"As a preliminary disclaimer I have to say that the following observations could not be seen as neutral as I have been an official of the European Parliament for 26 years and it is more than likely that I have been influenced by that experience. That having been said what I will say echoes a direct experience in some crucial moments of the interinstitutional relations since the negotiation of the Single European Act until the entry into force of the Lisbon Treaty. I have to say that the evolution of the role of the European Parliament has not been linear even if its importance was growing Treaty after Treaty but also with some stops, not to say, some regressions, as I am afraid it is happening, quite surprisingly, since the entry into force of the Lisbon Treaty.."

Refugee crisis: latest news from across Europe (4.5.16) including important court win

UK: Independent Reviewer of Terrorism Legislation: Citizenship removal leading to statelessness (link):

"The Immigration Act 2014 revived the Home Secretary’s power to remove citizenship from UK nationals, even when they have no other citizenship. Such a power existed prior to 2003, though it had not been used since 1973.

So controversial was this power (which in its application to single nationals exceeds powers recently introduced or debated in Australia, Canada and France) that Parliament insisted on provision being made for the independent review of its operation. The Immigration Minister, James Brokenshire MP, asked me to conduct the first review.

The first report on the new power was laid before Parliament on 21 April. The power has not so far been used, so strictly speaking there was nothing to report on. But I took the opportunity in my report to explain the historical and comparative background to the power, and to set out some reasons for scepticism as to its utility in the global fight against terrorism."


And see: Citizenship Deprivation: 21st Century Banishment (One Small Window, link)

EU-UK: House of Lords Select Committee on the European Union Report: The process of withdrawing from the European Union (pdf):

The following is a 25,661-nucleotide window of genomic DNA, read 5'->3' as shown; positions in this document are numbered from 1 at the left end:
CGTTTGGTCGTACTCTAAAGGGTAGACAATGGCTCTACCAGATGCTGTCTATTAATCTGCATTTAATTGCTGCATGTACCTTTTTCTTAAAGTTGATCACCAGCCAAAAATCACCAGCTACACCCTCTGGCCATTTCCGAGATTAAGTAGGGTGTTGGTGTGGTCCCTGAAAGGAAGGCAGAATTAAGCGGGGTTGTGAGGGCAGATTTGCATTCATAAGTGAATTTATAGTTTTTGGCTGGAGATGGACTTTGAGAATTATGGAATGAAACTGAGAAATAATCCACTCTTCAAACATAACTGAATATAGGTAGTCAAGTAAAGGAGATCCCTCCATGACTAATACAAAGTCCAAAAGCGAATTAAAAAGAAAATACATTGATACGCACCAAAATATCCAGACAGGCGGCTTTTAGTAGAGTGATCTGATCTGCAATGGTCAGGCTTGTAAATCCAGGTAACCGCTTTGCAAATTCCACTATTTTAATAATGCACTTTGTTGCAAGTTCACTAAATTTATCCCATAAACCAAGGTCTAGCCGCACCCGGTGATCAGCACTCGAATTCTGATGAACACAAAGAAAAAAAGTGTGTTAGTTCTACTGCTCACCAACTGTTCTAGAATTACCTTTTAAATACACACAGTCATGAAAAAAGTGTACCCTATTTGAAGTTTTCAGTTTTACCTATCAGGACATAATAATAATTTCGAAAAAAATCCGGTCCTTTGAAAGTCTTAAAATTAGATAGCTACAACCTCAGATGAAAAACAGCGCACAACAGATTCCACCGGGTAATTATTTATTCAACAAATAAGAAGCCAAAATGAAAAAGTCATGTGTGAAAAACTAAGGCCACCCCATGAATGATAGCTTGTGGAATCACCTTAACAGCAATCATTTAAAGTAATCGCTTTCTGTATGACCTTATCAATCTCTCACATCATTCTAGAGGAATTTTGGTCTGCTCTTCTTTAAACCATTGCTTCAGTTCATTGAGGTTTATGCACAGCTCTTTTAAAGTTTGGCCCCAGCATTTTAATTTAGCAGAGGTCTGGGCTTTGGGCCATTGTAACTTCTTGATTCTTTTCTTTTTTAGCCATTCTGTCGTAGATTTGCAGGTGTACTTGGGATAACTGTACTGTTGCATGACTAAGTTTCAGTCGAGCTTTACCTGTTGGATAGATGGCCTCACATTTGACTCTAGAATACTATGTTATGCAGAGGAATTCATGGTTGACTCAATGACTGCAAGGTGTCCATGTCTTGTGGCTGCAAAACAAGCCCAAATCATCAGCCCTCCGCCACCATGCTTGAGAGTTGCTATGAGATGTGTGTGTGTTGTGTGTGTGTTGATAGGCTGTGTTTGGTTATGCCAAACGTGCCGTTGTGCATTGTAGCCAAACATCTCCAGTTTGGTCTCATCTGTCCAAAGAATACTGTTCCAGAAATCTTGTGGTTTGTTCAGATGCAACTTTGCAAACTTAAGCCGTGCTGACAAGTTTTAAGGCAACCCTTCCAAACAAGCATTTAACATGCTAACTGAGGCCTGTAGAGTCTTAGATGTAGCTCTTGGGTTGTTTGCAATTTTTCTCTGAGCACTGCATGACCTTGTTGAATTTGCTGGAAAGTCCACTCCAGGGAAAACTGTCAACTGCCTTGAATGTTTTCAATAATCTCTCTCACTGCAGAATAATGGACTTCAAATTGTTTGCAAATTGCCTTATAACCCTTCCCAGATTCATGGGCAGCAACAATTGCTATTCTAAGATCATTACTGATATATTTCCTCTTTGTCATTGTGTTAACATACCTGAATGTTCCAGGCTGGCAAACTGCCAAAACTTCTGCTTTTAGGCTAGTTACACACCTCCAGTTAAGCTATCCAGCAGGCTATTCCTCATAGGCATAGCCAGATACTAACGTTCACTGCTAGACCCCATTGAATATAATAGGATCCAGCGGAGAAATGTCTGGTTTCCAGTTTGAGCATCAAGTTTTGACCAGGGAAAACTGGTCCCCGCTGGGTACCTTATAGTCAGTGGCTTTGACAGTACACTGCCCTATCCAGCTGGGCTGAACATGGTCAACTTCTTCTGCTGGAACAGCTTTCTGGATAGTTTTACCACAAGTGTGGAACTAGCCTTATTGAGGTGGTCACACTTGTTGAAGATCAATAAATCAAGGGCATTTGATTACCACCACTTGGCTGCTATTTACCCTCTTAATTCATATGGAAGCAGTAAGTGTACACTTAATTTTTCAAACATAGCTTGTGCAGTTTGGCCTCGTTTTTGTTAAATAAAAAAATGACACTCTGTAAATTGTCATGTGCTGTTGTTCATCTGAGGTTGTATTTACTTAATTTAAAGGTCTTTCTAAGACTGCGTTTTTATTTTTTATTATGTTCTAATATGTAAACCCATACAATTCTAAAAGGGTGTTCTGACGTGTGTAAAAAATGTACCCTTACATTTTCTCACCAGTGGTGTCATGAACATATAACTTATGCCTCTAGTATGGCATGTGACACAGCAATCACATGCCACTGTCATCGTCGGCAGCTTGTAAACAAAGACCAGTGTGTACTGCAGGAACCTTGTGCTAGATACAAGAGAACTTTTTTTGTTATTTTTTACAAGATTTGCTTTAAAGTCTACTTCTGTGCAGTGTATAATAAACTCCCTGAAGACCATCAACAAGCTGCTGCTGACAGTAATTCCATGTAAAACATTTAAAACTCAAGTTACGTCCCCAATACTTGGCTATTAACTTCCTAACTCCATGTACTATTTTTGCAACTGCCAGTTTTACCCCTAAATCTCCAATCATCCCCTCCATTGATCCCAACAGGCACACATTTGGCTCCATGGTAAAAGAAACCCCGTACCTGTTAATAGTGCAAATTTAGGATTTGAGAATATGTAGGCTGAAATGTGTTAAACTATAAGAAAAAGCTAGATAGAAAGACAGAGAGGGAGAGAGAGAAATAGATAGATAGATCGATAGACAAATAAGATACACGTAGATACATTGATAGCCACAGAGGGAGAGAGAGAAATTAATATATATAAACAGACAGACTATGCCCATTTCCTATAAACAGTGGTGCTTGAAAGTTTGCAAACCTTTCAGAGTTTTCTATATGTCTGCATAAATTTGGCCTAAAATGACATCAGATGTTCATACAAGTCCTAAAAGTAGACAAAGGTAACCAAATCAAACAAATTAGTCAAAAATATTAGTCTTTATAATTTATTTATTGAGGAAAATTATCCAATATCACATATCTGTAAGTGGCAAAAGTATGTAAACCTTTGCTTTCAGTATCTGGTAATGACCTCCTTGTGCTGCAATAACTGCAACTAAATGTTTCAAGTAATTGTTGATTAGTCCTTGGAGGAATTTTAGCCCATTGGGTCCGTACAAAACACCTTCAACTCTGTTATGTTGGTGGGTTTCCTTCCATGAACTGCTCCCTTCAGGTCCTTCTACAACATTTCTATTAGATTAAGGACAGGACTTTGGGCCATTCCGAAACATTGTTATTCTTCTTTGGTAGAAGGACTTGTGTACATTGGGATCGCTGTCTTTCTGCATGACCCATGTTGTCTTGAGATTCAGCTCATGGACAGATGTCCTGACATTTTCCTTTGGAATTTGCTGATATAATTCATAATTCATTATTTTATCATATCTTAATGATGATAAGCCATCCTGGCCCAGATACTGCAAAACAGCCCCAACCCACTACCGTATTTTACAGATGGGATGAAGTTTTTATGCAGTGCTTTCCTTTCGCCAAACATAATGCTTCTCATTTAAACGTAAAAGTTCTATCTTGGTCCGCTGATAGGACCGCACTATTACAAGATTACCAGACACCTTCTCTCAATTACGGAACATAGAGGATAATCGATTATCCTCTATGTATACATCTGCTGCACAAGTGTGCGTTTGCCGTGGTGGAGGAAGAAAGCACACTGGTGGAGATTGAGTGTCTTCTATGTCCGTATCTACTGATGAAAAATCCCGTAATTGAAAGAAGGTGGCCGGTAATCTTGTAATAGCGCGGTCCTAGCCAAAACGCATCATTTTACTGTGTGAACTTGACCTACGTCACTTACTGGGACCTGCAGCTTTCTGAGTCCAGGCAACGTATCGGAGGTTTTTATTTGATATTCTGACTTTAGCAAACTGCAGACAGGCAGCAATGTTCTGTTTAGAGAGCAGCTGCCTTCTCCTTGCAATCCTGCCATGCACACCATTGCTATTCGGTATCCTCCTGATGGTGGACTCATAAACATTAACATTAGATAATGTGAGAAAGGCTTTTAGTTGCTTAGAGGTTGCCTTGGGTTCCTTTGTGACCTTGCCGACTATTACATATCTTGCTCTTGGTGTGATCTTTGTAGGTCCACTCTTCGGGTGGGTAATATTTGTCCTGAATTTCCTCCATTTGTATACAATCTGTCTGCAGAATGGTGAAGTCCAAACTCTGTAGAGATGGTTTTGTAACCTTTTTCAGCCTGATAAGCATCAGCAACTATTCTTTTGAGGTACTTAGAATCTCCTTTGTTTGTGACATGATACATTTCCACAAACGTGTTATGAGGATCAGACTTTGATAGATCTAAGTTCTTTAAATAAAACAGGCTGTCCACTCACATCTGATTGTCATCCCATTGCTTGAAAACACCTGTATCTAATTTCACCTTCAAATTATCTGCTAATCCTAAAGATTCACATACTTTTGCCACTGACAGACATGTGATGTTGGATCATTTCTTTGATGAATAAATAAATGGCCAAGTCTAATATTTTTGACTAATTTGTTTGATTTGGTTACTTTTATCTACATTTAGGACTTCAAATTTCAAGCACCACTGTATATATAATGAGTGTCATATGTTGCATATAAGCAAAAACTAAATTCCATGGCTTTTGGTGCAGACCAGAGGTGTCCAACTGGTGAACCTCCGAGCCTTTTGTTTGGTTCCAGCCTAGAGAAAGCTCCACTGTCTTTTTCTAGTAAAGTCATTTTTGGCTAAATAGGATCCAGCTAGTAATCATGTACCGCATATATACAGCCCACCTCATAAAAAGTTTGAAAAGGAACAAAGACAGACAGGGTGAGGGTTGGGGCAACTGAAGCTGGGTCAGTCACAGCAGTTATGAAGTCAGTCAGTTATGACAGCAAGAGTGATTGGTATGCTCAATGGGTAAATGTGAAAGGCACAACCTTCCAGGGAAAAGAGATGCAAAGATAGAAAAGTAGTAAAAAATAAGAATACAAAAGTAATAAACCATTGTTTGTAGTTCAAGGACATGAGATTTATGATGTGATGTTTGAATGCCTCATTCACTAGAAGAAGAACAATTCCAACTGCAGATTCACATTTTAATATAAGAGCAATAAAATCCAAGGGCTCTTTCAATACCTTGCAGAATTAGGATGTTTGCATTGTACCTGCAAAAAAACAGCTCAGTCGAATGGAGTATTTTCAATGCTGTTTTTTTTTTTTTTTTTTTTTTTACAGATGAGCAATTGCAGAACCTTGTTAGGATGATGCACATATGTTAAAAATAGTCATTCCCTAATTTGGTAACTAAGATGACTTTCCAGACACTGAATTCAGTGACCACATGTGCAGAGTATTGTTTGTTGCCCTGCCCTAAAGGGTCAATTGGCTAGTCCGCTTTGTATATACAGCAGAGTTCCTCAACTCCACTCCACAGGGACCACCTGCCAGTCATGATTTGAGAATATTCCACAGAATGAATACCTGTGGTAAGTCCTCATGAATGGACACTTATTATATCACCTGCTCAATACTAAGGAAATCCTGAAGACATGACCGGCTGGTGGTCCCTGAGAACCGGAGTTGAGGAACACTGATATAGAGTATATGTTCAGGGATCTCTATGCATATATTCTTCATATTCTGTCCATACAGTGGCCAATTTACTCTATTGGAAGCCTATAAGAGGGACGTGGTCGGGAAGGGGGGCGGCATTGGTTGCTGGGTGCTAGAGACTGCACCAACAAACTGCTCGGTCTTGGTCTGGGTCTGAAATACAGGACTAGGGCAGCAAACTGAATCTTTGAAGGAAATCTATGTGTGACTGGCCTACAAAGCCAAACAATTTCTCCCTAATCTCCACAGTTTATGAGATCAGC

"EU Member States would retain significant control over the withdrawal negotiations, despite the Commission having responsibility for their conduct. (Paragraph 28)

The European Parliament’s right not to give its consent to the adoption of the withdrawal agreement would give it considerable influence. (Paragraph 29)

One of the most important aspects of the withdrawal negotiations would be determining the acquired rights of the two million or so UK citizens living in other Member States, and equally of EU citizens living in the UK. This would be a complex and daunting task. (Paragraph 30)...

The Member States would retain significant control over the negotiations on a future relationship. We note the potential for groups of Member States vetoing certain elements of the agreement to secure better deals on others. This could mean, in effect, that nothing would be agreed until everything was agreed. (Paragraph 39)."

Concern over 'political' use of solitary confinement in European prisons (The Guardian, link): "European prisons are increasingly resorting to solitary confinement to counteract the threat of terrorism, despite warnings about its impact, defence lawyers and human rights advocates say.

France, Belgium and the Netherlands are all deploying solitary and “small-group isolation” on suspected and convicted terrorists to prevent radicalisation of prisoners.

In Belgium, about 35 people are placed on isolation measures, spending 23 hours a day in their cell and one hour in a small recreation yard, also alone. Four individuals are in solitary confinement on the recently opened de-radicalisation units in the country, with more expected to arrive in the future.

In France, an unknown number of terrorism suspects are being in held in isolation blocks. Over the past year or so, France has also established several dedicated units for deradicalisation, but an apparent lack of rehabilitative or therapeutic programming means prisoners remain in their cells most of the day.

In the Netherlands, where terrorist wings have nearly reached their capacity, men are being strip and cavity searched each time they have contact with a third party or go to court."

Eurostat press release: Almost 90 000 unaccompanied minors among asylum seekers registered in the EU in 2015 (pdf): "In 2015, 88 300 asylum seekers applying for international protection in the Member States of the European Union (EU) were considered to be unaccompanied minors. While their number always stood between 11 000 and 13 000 in the EU over the period 2008-2013, it almost doubled in 2014 to reach slightly more than 23 000 persons, then nearly quadrupled in 2015.

In 2015, a substantial majority of unaccompanied minors were males (91%) and over half were aged 16 to 17 (57%, or 50 500 persons), while those aged 14 to 15 accounted for 29% (25 800 persons) and those aged less than 14 for 13% (11 800 persons). Around half (51%) of asylum applicants considered to be unaccompanied minors in the EU in 2015 were Afghans."

And see: Italy struggles to house migrants in third year of mass arrivals (Reuters, link)

More stories: Refugee crisis: latest news from across Europe (3.5.16)